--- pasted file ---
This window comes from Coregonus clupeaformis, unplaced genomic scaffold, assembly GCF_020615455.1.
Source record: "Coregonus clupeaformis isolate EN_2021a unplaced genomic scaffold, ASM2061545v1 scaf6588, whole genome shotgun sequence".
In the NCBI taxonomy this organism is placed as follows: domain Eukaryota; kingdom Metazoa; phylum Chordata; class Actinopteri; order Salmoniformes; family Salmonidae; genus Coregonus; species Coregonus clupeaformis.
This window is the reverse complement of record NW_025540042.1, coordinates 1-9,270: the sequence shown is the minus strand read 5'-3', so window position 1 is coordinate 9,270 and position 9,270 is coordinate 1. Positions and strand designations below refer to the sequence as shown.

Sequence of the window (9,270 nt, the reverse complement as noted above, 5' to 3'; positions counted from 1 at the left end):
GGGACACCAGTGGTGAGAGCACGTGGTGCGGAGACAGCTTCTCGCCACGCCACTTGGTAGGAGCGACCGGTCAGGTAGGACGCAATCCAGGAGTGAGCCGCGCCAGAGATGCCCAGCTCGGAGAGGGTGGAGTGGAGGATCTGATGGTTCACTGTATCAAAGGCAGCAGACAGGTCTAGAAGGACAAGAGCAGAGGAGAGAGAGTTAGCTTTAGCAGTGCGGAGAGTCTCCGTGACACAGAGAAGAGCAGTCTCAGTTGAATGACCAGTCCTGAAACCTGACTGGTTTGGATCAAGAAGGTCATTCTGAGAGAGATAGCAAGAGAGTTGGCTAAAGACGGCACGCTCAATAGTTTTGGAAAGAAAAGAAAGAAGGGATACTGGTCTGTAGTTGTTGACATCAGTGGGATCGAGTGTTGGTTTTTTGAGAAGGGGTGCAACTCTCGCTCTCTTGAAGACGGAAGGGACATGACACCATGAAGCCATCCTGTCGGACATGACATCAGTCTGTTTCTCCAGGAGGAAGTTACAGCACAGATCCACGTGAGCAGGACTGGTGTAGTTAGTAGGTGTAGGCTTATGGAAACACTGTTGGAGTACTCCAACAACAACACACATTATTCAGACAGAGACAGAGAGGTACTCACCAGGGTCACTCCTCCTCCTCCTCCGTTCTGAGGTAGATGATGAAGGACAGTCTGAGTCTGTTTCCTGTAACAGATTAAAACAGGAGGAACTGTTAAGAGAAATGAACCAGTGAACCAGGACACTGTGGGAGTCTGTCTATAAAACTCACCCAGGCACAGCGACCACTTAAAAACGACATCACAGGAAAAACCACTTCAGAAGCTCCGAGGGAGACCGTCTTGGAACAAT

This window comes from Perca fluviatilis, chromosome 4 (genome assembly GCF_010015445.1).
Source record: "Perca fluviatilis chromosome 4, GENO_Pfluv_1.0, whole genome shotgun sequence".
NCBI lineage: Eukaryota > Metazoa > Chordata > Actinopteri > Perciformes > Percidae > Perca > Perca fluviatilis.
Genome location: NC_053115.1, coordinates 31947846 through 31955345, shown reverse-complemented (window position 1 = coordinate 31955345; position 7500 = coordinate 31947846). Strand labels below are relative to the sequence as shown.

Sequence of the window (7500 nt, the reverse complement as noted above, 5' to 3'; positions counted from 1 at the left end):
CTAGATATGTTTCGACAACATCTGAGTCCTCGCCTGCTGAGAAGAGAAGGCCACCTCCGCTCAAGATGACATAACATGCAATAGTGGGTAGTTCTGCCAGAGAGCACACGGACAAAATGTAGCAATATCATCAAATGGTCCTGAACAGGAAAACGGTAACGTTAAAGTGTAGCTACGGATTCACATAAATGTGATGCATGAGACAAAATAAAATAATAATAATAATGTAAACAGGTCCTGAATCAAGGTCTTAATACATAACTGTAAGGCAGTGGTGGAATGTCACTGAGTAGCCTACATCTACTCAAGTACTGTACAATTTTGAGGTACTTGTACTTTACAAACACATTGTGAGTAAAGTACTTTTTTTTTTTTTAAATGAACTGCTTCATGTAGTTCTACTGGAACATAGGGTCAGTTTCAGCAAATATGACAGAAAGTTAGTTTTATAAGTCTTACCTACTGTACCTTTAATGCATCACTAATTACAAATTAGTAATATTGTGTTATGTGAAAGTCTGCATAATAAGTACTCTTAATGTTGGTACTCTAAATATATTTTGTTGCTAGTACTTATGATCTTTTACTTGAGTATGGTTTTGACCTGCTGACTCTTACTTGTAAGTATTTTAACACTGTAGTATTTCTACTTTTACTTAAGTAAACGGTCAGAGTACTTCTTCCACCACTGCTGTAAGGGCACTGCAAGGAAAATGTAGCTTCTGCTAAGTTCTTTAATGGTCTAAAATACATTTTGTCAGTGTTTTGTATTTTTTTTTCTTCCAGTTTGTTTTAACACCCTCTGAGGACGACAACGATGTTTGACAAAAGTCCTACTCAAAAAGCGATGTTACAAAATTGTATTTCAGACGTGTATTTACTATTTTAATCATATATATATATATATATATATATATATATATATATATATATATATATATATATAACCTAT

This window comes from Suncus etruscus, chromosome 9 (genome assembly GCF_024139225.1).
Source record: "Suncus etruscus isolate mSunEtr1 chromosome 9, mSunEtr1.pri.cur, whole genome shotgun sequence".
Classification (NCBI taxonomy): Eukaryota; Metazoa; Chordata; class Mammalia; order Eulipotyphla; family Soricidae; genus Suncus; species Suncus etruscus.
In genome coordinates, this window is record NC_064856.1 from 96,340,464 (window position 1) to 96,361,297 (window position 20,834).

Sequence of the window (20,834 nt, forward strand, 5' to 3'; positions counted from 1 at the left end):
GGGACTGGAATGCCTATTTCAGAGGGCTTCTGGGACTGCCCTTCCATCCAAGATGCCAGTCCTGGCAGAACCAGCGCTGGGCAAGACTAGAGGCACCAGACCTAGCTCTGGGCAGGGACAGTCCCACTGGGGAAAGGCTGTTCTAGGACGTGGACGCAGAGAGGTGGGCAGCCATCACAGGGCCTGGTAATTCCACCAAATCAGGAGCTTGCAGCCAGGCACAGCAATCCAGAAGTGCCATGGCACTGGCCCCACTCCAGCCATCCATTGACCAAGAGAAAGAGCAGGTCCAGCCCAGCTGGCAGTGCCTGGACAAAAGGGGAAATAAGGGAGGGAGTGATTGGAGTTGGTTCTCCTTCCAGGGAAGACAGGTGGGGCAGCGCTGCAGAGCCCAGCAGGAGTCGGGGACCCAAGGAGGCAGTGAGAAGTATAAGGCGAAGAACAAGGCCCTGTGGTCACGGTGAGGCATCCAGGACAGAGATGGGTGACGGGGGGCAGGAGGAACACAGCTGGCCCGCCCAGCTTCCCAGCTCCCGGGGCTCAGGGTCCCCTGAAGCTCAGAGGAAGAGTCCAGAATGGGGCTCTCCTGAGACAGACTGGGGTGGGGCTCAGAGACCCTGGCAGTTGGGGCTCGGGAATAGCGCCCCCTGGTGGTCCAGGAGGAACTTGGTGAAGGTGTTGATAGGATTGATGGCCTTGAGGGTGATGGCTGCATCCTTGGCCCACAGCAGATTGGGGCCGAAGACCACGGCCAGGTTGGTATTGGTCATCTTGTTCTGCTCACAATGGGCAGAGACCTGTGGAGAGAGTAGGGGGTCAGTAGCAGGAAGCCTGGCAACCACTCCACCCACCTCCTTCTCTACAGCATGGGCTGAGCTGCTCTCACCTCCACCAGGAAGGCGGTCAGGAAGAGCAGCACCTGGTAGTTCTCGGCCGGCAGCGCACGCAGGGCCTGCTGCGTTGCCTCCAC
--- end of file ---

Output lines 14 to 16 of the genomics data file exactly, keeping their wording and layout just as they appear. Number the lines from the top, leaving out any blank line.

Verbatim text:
Source record: "Suncus etruscus isolate mSunEtr1 chromosome 9, mSunEtr1.pri.cur, whole genome shotgun sequence".
Classification (NCBI taxonomy): Eukaryota; Metazoa; Chordata; class Mammalia; order Eulipotyphla; family Soricidae; genus Suncus; species Suncus etruscus.
In genome coordinates, this window is record NC_064856.1 from 96,340,464 (window position 1) to 96,361,297 (window position 20,834).